It was a funeral for a man whom I did not know, and I suspect I wasn't alone.
We were there out of respect for a fallen police officer. At the conclusion of the service, I knew a lot more about Senior Police Officer Elmer "Buddy" Christian than I'd really like to know -- like how his senseless murder took a father from 5-year-old Callie and 2-year-old Wyatt.
They must grow up never understanding why they lost, in heinous fashion, a father who lived with a commitment to extend goodwill to others. If you are like me, you are damned angry about the circumstances of Buddy Christian's murder, but somehow or other I have the notion that if he could speak to us, he would call for tolerance and forgiveness.
All during the standing-room-only service at the Athens Classic Center, there were flashbacks to familiar headlines in other locales. While novel for Athens, police officers being taken by violent crime is not an uncommon occurrence in this country. Police officers often lose their lives for one simple reason -- they must contend with a culture of crime with which most of us have no comprehension and, mercifully, no contact. Our lives seldom adjoin the seamy side of our communities, but it is a daily exposure for law enforcement officers.
Our society is not without responsibility when these tragedies occur. We cannot avoid the question -- what did we do to aid and abet the environment that spawns men like Jamie Hood, who surrendered when surrounded only if he could be assured he would not be hurt? OK for him to take an innocent life, but, curiously, he lobbied for protection for his own because the judicial system allows for such.
Murderers have always been cowards.
It took a while to get everybody seated for the service, owing to the fact that there were so many police officers finding their way into the packed Classic Center theater. For every one of us, there seemed to be a uniformed officer in attendance -- the fraternity saying goodbye to one of its own. The pretty, brunette pianist played hymns which Buddy had sung as a deacon at the nearby Hull Baptist Church. When she played "How Great Thou Art," it elicited soft sobs, a reminder that we should not resort to reverence and humility only when there is tragedy.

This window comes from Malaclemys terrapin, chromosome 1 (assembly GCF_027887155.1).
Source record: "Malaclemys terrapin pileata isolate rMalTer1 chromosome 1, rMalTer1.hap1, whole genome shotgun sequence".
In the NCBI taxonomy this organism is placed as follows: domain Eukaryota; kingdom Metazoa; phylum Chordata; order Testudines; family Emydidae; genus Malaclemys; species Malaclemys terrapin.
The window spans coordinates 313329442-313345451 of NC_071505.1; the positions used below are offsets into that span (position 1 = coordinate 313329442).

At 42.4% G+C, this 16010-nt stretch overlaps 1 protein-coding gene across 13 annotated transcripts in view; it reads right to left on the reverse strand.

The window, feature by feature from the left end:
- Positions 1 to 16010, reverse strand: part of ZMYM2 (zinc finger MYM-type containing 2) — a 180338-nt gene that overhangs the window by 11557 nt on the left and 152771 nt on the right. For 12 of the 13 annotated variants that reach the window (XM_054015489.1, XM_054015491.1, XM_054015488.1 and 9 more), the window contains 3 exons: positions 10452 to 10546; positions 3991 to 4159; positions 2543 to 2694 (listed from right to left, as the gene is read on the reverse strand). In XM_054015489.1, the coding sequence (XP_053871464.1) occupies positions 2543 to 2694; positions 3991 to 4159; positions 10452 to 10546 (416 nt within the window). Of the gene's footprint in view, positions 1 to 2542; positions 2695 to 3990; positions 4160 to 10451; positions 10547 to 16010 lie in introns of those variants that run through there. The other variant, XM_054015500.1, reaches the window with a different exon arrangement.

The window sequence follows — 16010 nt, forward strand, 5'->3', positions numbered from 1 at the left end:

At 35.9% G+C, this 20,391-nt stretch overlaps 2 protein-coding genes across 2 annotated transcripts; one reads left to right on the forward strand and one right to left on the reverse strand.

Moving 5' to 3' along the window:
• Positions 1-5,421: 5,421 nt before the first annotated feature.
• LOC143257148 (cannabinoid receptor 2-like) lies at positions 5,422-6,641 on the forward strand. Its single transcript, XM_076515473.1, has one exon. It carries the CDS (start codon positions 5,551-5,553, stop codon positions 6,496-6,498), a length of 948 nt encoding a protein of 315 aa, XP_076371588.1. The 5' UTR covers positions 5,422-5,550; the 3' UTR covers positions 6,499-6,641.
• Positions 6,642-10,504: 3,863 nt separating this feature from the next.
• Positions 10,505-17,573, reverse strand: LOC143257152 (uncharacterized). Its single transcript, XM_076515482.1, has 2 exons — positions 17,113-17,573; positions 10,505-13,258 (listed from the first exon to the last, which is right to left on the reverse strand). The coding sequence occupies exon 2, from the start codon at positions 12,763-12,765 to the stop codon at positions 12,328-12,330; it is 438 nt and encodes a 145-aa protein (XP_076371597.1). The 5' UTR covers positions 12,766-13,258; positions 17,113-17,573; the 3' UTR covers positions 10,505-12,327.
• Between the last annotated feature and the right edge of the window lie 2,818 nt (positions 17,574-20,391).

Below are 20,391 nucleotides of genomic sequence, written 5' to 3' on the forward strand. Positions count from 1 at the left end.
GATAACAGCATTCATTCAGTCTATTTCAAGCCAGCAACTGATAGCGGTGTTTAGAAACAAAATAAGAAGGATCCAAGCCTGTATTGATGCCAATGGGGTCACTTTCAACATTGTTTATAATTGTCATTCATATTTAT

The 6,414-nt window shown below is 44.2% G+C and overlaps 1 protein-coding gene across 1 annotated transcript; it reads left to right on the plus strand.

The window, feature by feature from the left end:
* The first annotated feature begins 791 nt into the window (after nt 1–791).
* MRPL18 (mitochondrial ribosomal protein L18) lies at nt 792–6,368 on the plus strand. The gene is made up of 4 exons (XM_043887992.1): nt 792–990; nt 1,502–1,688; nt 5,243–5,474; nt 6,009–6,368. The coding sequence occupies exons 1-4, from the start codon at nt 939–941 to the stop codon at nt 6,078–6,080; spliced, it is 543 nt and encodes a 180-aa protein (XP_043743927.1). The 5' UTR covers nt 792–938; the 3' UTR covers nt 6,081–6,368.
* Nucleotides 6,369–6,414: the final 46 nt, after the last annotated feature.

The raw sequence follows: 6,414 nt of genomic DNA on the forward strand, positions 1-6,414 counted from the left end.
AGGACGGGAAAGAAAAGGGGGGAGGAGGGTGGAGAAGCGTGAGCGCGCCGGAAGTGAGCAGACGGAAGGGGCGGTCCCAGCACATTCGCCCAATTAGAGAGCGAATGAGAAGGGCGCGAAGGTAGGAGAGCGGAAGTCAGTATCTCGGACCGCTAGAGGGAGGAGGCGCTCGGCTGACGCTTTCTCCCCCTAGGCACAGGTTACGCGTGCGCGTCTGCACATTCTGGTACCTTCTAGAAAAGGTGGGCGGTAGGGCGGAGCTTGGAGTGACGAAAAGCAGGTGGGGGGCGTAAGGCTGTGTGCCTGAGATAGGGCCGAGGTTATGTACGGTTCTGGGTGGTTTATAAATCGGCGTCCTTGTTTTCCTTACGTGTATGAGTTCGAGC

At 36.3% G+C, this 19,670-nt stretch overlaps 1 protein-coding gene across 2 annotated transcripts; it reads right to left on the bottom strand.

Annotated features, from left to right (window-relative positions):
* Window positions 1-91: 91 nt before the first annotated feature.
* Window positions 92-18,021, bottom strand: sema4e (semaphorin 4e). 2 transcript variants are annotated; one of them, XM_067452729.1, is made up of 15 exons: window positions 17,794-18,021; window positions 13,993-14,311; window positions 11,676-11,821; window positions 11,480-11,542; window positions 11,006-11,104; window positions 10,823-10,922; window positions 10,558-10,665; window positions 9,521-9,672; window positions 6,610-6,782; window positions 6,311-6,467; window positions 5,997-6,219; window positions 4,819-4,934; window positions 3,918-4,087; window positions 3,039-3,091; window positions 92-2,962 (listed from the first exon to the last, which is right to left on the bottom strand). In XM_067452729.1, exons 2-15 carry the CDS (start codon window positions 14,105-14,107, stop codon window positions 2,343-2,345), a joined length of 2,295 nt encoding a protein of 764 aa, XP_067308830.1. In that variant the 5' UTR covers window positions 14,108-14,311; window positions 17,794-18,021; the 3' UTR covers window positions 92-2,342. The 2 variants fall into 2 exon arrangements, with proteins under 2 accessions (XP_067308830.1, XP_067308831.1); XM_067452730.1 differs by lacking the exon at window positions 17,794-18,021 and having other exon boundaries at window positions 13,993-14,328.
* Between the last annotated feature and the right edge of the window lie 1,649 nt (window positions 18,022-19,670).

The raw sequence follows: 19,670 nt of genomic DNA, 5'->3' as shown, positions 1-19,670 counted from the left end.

A distraught Joseph H. Lumpkin Sr., Athens-Clarke County police chief, rendered a heartfelt eulogy, his halting delivery interrupted by the occasional wiping away of tears. The humility and sincerity of his remarks were a tribute born of the brotherly love and bonding that altruistic police officers have for one another.
Those who mourned came in modest suits and ties, some in shirtsleeves -- casual and informal but deeply respectful. Restless babes in arms whimpered intermittently, unaware that someday they may be protected in a free society by men like Buddy Christian, men who are imbued with the belief that they can make a difference by serving their communities in law enforcement. There were mourners in black, and many black mourners; there were young mourners and mourners walking with canes. Men, women and children. Every face, somber and solemn, reflected pain.
You can quickly make the case that Buddy Christian was a great American. You don't have to be a congressman or a senator or a millionaire or a Nobel Prize winner to be a great American. What it takes to be a great American is to honor God, flag and country. Do right by your family and your fellow man with a commitment to integrity, goodwill and service. Buddy Christian was that kind of man. This tragedy reminds us that life is fragile, and, for some, inequitable. We hurt for this fallen hero and most especially for his family. We cry for justice and a retreat from violence.
But, as Buddy Christian would likely have reminded us, it is not a time for hate.
Loran Smith is affiliated with the University of Georgia and can be reached via e-mail at email@example.com.